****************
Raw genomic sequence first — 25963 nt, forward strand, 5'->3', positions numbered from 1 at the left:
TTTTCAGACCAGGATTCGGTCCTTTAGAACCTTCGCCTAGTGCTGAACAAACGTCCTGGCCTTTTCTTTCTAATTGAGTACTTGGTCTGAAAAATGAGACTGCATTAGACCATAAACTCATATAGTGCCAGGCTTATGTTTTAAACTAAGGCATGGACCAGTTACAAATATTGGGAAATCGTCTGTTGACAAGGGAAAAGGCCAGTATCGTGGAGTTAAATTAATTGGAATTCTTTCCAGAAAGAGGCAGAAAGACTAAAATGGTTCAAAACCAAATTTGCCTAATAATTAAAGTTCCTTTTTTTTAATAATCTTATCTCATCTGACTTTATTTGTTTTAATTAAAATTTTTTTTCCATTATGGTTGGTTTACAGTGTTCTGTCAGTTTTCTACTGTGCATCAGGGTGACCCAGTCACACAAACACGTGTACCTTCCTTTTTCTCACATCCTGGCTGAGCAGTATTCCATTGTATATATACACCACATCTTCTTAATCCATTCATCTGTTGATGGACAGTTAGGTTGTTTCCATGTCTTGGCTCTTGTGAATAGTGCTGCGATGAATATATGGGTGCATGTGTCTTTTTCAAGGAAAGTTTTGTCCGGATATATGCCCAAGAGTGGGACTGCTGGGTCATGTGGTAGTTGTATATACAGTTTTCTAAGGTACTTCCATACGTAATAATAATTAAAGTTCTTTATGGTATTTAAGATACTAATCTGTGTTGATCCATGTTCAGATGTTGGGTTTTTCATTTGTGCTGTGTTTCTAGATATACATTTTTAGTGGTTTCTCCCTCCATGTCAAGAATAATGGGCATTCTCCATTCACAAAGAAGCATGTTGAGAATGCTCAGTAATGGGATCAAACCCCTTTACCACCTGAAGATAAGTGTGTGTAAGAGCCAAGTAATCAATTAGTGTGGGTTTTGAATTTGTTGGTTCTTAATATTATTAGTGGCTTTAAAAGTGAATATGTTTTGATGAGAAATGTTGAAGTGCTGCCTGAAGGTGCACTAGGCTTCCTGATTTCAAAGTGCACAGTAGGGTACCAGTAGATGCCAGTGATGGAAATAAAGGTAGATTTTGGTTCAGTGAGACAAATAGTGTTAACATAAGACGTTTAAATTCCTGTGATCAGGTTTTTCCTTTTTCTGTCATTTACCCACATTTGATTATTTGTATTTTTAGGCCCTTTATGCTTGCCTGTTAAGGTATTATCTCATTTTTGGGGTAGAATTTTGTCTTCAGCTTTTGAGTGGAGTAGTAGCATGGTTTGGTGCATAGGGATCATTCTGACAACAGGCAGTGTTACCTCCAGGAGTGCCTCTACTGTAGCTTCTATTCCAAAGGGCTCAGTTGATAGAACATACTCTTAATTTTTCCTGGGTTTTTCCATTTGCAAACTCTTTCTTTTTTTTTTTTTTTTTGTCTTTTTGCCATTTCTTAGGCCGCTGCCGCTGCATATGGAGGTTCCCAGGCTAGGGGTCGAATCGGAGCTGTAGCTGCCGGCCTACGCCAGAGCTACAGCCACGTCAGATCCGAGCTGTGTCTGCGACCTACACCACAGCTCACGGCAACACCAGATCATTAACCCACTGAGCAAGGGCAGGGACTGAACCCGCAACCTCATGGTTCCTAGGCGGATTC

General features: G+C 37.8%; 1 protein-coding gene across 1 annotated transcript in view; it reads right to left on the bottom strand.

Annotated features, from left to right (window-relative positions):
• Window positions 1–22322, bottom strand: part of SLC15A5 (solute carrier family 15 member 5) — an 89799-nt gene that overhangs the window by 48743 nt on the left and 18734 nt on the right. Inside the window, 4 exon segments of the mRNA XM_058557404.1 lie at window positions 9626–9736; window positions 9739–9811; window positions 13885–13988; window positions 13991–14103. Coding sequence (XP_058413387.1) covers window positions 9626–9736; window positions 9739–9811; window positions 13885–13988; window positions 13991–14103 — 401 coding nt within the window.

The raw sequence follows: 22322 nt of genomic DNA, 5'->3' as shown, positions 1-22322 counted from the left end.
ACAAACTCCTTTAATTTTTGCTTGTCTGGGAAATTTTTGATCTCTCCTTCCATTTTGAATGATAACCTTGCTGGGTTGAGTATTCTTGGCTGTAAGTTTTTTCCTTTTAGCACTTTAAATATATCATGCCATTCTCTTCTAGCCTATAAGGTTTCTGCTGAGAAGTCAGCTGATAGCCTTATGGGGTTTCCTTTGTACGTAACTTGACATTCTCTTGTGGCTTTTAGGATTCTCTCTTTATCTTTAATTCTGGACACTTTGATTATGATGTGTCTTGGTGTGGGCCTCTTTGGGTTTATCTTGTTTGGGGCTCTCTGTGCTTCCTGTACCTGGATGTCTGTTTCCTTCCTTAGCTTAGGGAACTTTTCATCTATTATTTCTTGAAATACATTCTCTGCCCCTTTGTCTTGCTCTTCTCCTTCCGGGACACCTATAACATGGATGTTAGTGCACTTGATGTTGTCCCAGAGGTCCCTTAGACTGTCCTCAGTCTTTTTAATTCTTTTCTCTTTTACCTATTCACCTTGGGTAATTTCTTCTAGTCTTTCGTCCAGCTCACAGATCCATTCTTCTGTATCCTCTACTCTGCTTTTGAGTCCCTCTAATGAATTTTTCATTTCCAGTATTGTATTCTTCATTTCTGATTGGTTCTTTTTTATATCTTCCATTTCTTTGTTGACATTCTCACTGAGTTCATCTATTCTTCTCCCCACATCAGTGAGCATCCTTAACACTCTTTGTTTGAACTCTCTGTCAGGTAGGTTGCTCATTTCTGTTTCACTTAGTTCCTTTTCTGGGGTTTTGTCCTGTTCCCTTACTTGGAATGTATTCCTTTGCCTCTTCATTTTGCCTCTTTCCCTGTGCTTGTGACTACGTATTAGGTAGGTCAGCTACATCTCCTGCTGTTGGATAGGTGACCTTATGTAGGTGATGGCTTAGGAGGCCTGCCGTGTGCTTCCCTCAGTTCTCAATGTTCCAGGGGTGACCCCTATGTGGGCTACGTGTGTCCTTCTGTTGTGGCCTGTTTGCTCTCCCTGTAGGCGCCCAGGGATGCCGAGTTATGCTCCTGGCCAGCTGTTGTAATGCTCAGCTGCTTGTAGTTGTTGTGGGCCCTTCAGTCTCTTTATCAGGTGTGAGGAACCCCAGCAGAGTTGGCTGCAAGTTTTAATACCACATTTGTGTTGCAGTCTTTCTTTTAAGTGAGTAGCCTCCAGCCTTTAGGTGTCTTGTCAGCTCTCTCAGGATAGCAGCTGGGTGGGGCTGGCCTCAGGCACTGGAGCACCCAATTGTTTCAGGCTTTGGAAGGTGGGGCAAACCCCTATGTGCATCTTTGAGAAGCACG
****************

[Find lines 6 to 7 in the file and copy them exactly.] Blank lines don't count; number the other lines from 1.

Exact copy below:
The raw sequence follows: 22322 nt of genomic DNA, 5'->3' as shown, positions 1-22322 counted from the left end.
ACAAACTCCTTTAATTTTTGCTTGTCTGGGAAATTTTTGATCTCTCCTTCCATTTTGAATGATAACCTTGCTGGGTTGAGTATTCTTGGCTGTAAGTTTTTTCCTTTTAGCACTTTAAATATATCATGCCATTCTCTTCTAGCCTATAAGGTTTCTGCTGAGAAGTCAGCTGATAGCCTTATGGGGTTTCCTTTGTACGTAACTTGACATTCTCTTGTGGCTTTTAGGATTCTCTCTTTATCTTTAATTCTGGACACTTTGATTATGATGTGTCTTGGTGTGGGCCTCTTTGGGTTTATCTTGTTTGGGGCTCTCTGTGCTTCCTGTACCTGGATGTCTGTTTCCTTCCTTAGCTTAGGGAACTTTTCATCTATTATTTCTTGAAATACATTCTCTGCCCCTTTGTCTTGCTCTTCTCCTTCCGGGACACCTATAACATGGATGTTAGTGCACTTGATGTTGTCCCAGAGGTCCCTTAGACTGTCCTCAGTCTTTTTAATTCTTTTCTCTTTTACCTATTCACCTTGGGTAATTTCTTCTAGTCTTTCGTCCAGCTCACAGATCCATTCTTCTGTATCCTCTACTCTGCTTTTGAGTCCCTCTAATGAATTTTTCATTTCCAGTATTGTATTCTTCATTTCTGATTGGTTCTTTTTTATATCTTCCATTTCTTTGTTGACATTCTCACTGAGTTCATCTATTCTTCTCCCCACATCAGTGAGCATCCTTAACACTCTTTGTTTGAACTCTCTGTCAGGTAGGTTGCTCATTTCTGTTTCACTTAGTTCCTTTTCTGGGGTTTTGTCCTGTTCCCTTACTTGGAATGTATTCCTTTGCCTCTTCATTTTGCCTCTTTCCCTGTGCTTGTGACTACGTATTAGGTAGGTCAGCTACATCTCCTGCTGTTGGATAGGTGACCTTATGTAGGTGATGGCTTAGGAGGCCTGCCGTGTGCTTCCCTCAGTTCTCAATGTTCCAGGGGTGACCCCTATGTGGGCTACGTGTGTCCTTCTGTTGTGGCCTGTTTGCTCTCCCTGTAGGCGCCCAGGGATGCCGAGTTATGCTCCTGGCCAGCTGTTGTAATGCTCAGCTGCTTGTAGTTGTTGTGGGCCCTTCAGTCTCTTTATCAGGTGTGAGGAACCCCAGCAGAGTTGGCTGCAAGTTTTAATACCACATTTGTGTTGCAGTCTTTCTTTTAAGTGAGTAGCCTCCAGCCTTTAGGTGTCTTGTCAGCTCTCTCAGGATAGCAGCTGGGTGGGGCTGGCCTCAGGCACTGGAGCACCCAATTGTTTCAGGCTTTGGAAGGTGGGGCAAACCCCTATGTGCATCTTTGAGAAGCACG